Global network of bots brought down

Cyber security teams from across 35 countries, including Microsoft, have dismantled one of the world’s largest network of bots.

The network, called Necurs, is believed to have infected more than nine million computers worldwide.

A botnet is a network of infected devices, connected to the Internet, used to commit coordinated cyber attacks without their owner’s knowledge.

Necurs is believed to be operated by criminals based in Russia and has also been used for a wide range of crimes including pump-and-dump stock scams, fake pharmaceutical spam email and “Russian dating” scams. It has also been used to attack other computers on the internet, steal credentials for online accounts, and steal people’s personal information and confidential data.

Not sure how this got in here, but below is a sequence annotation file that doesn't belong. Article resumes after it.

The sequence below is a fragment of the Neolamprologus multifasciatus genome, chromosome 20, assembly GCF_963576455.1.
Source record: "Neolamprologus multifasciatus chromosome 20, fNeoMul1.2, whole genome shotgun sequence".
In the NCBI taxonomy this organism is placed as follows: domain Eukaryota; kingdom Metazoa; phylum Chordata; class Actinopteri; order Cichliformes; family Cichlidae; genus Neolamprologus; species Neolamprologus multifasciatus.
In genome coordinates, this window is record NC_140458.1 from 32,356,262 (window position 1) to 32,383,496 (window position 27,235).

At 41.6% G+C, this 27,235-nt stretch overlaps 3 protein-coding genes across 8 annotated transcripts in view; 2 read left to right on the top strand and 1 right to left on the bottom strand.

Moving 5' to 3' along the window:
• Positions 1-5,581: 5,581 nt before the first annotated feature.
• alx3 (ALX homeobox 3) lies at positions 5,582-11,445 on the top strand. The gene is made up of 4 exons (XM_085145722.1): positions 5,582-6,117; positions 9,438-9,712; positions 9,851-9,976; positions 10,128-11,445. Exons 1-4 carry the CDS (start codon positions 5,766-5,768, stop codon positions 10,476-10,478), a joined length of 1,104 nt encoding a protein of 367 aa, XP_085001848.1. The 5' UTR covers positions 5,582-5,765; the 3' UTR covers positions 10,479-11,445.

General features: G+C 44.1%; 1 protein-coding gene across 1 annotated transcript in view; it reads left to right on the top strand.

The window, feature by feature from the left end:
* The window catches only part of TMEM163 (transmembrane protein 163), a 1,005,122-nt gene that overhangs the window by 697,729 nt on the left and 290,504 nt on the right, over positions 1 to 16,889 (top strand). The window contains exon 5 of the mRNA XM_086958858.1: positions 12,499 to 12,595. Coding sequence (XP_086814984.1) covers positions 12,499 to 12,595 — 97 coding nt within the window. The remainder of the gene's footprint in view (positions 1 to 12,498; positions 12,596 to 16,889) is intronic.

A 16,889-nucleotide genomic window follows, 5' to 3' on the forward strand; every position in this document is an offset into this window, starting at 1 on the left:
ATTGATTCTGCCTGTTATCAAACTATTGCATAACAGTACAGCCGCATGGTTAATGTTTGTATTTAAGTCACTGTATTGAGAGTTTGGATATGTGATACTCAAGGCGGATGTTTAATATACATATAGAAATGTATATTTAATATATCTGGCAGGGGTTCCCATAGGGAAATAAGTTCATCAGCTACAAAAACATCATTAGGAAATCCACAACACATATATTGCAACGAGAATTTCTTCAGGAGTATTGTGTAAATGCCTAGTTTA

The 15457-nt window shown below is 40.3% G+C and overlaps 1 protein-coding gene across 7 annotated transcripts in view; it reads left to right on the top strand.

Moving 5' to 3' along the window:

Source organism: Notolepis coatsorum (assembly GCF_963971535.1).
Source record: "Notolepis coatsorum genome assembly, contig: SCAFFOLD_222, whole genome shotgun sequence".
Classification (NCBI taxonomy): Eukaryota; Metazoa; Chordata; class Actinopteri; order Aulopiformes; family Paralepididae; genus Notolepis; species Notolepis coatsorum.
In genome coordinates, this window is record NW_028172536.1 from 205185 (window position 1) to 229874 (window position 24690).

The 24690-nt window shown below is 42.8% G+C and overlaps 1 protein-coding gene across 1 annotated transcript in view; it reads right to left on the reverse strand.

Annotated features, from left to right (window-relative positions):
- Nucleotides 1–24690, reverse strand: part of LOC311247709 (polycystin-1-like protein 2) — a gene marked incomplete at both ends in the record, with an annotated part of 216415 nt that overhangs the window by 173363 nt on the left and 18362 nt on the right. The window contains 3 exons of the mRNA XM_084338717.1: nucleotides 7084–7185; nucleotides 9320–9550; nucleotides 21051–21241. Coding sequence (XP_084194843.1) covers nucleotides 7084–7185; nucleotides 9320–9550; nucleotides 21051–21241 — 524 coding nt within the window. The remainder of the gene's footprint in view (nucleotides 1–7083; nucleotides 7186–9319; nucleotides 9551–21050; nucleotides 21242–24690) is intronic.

Interestingly, it seems the criminals behind Necurs sell or rent access to the infected computer devices to other cybercriminals as part of a botnet-for-hire service. Necurs is also known for distributing financially targeted malware and ransomware, cryptomining, and even has a DDoS (distributed denial of service) capability that has not yet been activated but could be at any moment.

Cyber criminals can use botnets to remotely take over internet-connected devices and install malicious software. This malware can then be used to send spam, collect information on users, and delete information without the owner’s knowledge.

In a blog, Tom Burt, vice-president for customer security and trust at Microsoft, said the takedown was the result of eight years planning.

Malware is malicious software, which can cause harm to computers.

To make sure your computer is free of malware, visit support.microsoft.com/botnets.

Jason Davies

UK based technology professional, with an interest in computer security and telecoms.

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